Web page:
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18 of 18 people found the following review helpful
5.0 out of 5 stars Astonishing music from a young composer, 14 Nov 2000
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Dr. R. G. Bullock "Gavin Bullock" (Winchester, UK) - See all my reviews
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This review is from: Boulanger: Vocal and Choral Works (Audio CD)
Lili Boulanger (b.1893) died a few months before her 25th birthday. She had been afflicted by a chronic inflammatory bowel disease, possibly Crohn's disease, since childhood. Her father was a composer and teacher and Fauré was a close family friend, so she was bought up in an environment where music was a daily occurrence. She was a charismatic young woman who charmed all who came into contact with her. Fiercely intelligent and self-disciplined, she won the prestigious Prix de Rome (1913) only four years after starting formal composition lessons at the Conservatoire in Paris. The winning composition was Faust et Hélène. The other works on this disc were composed between 1916 and 1918. Lili's last words to her close ones were "I offer to God my sufferings so that they may shower down on you as joys."
Psaume 24 (1916) is a very short but stirring setting, with brass fanfares. Faust et Hélène last 30 minutes. She was closeted in the Palais de Compiègne for a month to compose this - as well as a fugue for voices, as the rules of the Prix de Rome dictated. She completed the piano short score by herself but her illness relapsed and Lili was allowed to dictate the orchestration. Faust courts Helen of Troy with the doom-laden interjections of Mephisto. The ghosts of all those soldiers who died for Helen appear and finally take her away. The setting is lyrical and sinister by turns.
D'un soir triste (1918) is orchestral. Elegiac but also sinister, with a heavy tread-like pulse, it builds to two climaxes, the second ending with the tam-tam. The music subsides into a wistful episode in which the violin, cello and celesta feature prominently. The slow tread returns and after a final climax the music ends with a sense that the worst is over.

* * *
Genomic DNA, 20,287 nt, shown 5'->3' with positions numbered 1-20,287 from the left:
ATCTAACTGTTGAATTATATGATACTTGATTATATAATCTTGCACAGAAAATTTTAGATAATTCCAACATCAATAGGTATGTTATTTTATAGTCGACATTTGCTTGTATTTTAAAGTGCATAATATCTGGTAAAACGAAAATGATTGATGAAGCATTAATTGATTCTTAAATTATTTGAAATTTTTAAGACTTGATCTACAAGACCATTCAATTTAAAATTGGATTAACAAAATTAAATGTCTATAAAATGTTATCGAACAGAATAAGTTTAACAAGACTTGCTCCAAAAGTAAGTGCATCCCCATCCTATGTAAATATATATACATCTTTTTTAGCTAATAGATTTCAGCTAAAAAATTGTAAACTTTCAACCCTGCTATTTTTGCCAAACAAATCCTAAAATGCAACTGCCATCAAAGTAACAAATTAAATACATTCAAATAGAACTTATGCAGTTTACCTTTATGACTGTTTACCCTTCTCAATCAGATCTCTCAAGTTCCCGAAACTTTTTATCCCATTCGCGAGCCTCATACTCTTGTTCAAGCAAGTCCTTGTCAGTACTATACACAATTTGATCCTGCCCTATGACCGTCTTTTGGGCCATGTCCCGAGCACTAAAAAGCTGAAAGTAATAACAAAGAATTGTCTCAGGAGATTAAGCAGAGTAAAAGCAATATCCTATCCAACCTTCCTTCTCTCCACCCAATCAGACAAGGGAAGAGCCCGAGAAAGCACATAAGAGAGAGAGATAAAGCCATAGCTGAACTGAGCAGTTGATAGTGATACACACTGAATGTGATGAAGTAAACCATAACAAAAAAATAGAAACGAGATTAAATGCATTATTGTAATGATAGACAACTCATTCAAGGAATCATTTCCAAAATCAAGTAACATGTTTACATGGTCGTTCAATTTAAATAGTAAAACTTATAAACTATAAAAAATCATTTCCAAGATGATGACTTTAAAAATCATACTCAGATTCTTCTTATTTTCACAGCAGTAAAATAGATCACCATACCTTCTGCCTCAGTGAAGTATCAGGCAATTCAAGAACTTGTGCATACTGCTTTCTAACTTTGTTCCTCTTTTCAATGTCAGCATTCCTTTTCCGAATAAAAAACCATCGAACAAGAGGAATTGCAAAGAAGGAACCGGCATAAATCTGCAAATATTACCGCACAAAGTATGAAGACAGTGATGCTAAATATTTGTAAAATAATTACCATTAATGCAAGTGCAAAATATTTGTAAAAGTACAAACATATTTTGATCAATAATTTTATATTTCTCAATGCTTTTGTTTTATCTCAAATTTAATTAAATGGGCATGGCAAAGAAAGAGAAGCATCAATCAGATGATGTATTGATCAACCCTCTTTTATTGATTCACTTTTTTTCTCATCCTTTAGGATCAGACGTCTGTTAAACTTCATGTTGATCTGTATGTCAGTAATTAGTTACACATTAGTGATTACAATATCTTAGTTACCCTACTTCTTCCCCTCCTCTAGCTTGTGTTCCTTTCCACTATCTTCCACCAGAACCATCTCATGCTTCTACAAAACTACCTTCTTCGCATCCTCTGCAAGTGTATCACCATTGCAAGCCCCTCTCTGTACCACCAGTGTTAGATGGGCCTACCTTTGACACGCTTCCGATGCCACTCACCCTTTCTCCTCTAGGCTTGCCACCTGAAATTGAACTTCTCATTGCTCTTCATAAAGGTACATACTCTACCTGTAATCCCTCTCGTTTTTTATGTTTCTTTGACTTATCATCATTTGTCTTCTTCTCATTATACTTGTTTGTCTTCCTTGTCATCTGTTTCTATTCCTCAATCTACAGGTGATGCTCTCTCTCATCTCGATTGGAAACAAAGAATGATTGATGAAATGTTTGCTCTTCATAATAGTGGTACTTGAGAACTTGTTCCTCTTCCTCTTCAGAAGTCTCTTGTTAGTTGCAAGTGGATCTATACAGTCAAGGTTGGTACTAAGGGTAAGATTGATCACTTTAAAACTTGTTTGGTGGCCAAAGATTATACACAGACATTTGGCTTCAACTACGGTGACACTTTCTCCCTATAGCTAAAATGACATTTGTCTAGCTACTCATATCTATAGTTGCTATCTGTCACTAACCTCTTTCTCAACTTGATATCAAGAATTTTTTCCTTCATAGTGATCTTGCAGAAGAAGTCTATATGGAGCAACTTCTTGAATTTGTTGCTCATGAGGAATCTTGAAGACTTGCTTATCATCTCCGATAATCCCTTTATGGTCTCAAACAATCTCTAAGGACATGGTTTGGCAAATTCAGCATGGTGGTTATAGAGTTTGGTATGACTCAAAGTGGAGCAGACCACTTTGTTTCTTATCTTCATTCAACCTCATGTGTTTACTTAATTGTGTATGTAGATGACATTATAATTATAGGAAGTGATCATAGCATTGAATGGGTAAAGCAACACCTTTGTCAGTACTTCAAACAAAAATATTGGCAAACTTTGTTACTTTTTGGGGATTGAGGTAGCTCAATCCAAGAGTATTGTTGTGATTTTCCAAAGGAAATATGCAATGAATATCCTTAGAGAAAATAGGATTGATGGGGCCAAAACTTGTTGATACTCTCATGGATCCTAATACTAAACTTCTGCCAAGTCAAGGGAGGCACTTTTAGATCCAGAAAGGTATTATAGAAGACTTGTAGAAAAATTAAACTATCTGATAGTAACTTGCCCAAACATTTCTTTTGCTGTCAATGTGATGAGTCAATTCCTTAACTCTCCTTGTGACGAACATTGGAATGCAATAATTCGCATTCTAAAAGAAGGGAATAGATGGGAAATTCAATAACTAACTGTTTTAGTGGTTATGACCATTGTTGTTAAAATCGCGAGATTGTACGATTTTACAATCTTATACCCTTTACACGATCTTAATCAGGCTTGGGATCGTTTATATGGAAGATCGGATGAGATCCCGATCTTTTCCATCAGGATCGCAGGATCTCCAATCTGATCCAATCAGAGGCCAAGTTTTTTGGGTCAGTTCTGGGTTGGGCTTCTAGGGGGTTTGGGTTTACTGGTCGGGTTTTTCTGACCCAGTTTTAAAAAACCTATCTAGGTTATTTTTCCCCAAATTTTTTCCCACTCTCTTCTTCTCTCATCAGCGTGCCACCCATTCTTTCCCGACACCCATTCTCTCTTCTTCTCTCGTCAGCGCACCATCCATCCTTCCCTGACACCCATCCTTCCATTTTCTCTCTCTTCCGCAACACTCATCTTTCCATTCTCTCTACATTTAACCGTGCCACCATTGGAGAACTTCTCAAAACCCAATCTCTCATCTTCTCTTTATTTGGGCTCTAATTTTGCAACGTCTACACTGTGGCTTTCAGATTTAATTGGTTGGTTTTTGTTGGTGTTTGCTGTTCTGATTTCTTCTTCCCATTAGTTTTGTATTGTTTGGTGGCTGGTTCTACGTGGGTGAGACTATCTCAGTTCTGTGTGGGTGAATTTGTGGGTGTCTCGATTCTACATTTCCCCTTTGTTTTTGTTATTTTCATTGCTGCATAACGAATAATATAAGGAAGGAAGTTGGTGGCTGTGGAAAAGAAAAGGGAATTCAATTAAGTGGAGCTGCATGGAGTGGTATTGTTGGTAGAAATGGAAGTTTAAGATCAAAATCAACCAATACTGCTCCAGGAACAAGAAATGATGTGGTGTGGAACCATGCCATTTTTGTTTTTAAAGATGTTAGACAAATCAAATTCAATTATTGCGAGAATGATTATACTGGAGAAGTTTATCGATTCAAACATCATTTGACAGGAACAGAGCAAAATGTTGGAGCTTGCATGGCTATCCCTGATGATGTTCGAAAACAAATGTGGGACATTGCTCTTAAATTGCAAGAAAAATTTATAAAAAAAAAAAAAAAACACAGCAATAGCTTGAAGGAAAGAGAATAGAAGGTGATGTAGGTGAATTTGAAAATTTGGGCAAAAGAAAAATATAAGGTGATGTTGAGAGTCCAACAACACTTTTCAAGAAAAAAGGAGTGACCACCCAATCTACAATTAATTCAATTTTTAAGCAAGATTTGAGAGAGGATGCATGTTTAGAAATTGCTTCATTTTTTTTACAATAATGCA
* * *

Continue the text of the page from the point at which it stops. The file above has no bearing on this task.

D'un matin de printemps (1918) is a delightful and cheerful piece and is a companion to the one above.
Psaume 130 (Du fond de l'abīme - Out of the depths of the abyss)(1917) is an extended setting lasting about 25 minutes and is arguably her greatest work. As might be expected, the music is full of despair and falls into four sections. The orchestration, with organ, ranges from crushing climax to delicate chamber textures. After about 18 minutes there is a lovely episode with a soprano and tenor solist where all is sweetness and light but the music darkens and builds to a final climax followed by another lyrical episode - yet the ending does not bring relief. As Gerald Larner writes in his excellent notes, "...the work ends without the unambiguous consolation Lili was too honest to provide." An astounding work for a 22 year old to write. One can only feel a certain sense of grief that such a gifted woman should die so young.
The CBSO and chorus under Yan Pascal provide fine performances and the recording by Chandos is excellent.
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5.0 out of 5 stars extraordinarily brilliant, 1 Jan 2012
This review is from: Boulanger: Vocal and Choral Works (Audio CD)
Hard to believe someone that died so young produced such wonderful music.
This disc does justice to an exceptional talent.
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Boulanger: Vocal and Choral Works
Boulanger: Vocal and Choral Works by Lili Boulanger (Audio CD - 1999)
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